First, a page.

Most chronic kidney diseases are not reversible. But, there are treatments that may be used to help preserve as much kidney function as possible. In the cases of acute renal failure , treatment focuses on the illness or injury that caused the problem.
- Restricting fluids
- Doing daily weight checks
- Eating a high-carbohydrate, low-protein diet
Medications used in acute or chronic kidney failure may include:
- Diuretics —to flush out the kidneys, increase urine flow, and rid the body of excess sodium (eg, furosemide , mannitol )
- Dopamine, atrial natriuretic peptide (ANP)—to dilate blood vessels in the kidneys, increase urine flow, flush out sodium
- Blood pressure medications (eg, ACE inhibitors)
- Sodium polystyrene sulfonate or insulin in dextrose—to control high potassium levels
- Calcium acetate —to control high phosphorus levels
Talk to your doctor other medications that your are taking. These include prescribed and over-the-counter medications, as well as herbs and supplements. Since the kidneys are no longer working properly, waste can build up in your body.
Dialysis is a process that takes over for the kidneys and filters waste from the blood. This may be done for short-term, until kidney function improves. Or, it may be done you have a kidney transplant .
This may be the right option for some patients. Having a successful transplant depends on many factors, such as what is causing the kidney damage and your overall health.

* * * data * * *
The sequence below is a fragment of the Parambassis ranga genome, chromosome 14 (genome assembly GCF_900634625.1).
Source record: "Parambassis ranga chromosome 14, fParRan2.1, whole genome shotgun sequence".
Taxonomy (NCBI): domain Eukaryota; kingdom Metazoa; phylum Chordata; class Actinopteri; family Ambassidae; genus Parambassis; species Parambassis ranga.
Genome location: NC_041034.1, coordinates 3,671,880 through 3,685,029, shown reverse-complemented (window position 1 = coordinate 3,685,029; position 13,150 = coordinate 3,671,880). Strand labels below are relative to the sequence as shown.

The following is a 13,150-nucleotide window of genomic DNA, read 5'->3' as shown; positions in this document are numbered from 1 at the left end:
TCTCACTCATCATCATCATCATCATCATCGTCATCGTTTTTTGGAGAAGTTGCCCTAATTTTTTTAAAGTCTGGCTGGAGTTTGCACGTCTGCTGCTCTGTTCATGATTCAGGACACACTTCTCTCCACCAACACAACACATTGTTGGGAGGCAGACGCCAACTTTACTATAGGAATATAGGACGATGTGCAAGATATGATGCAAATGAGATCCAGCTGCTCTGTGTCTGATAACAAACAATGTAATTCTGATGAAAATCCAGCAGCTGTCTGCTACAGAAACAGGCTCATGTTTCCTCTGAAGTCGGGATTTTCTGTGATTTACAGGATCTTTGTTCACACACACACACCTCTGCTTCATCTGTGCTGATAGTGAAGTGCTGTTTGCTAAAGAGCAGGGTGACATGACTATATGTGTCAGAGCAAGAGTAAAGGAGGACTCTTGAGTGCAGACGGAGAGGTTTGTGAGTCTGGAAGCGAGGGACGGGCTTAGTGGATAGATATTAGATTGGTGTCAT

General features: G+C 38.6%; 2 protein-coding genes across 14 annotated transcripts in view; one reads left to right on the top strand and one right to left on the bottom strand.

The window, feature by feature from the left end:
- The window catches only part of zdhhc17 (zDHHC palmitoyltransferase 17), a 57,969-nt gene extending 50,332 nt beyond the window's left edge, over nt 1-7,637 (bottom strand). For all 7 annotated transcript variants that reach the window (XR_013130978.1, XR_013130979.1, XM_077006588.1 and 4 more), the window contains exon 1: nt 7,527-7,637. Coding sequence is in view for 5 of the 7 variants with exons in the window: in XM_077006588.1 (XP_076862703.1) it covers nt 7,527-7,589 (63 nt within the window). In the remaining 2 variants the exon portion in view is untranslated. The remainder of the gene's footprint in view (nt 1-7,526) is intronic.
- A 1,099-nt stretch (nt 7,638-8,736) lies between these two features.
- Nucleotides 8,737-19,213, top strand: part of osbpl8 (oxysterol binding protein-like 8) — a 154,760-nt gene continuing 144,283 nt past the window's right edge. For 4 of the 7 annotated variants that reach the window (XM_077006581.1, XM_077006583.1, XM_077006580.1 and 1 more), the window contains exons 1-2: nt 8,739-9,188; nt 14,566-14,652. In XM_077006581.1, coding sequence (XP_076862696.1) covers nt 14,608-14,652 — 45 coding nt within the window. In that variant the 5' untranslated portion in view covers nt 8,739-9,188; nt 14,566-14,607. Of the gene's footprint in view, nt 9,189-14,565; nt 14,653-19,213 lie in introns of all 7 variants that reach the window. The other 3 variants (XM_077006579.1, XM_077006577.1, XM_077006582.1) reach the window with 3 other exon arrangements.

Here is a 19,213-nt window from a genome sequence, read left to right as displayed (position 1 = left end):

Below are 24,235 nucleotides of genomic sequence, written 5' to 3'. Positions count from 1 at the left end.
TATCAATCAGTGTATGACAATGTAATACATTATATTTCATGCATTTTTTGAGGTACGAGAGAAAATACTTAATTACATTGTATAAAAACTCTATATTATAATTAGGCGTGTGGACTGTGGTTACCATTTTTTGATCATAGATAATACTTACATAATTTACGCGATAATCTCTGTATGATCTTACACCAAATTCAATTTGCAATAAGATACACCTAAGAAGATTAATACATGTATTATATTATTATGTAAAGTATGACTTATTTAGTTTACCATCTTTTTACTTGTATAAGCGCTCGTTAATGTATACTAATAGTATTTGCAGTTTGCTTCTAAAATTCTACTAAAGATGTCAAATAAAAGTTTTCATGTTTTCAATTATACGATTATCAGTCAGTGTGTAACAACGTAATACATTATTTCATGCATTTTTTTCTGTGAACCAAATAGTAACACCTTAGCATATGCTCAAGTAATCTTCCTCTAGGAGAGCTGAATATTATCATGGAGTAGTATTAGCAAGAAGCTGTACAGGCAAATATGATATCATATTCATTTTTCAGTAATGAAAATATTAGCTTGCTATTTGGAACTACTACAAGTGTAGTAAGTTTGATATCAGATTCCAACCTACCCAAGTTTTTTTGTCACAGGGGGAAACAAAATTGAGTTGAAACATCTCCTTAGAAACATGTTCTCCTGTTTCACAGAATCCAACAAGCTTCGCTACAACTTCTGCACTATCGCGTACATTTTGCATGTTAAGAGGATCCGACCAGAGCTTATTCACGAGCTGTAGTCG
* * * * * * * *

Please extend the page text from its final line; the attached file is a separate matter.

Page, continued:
Your doctor will monitor these blood levels:
Red blood cells
- Your doctor may inject a hormone called erythropoietin to help manage anemia .
The following are steps to help your kidneys stay healthy longer:
- Have your blood pressure checked regularly. Take medication to control high blood pressure.
- If you have diabetes, control your blood sugar. Ask your doctor for help.
- Avoid the chronic use of pain medications.
- If you have chronic kidney disease, you may need to limit how much protein you eat. Talk to a dietician.
- Limit how much cholesterol and sodium you eat.
- If you have severe kidney disease, limit how much potassium you eat. If your kidneys are failing, get help from a dietician.
If you are diagnosed with kidney failure, follow your doctor's instructions .
Please be aware that this information is provided to supplement the care provided by your physician. It is neither intended nor implied to be a substitute for professional medical advice. CALL YOUR HEALTHCARE PROVIDER IMMEDIATELY IF YOU THINK YOU MAY HAVE A MEDICAL EMERGENCY. Always seek the advice of your physician or other qualified health provider prior to starting any new treatment or with any questions you may have regarding a medical condition. Copyright © 2019 EBSCO Publishing All rights reserved.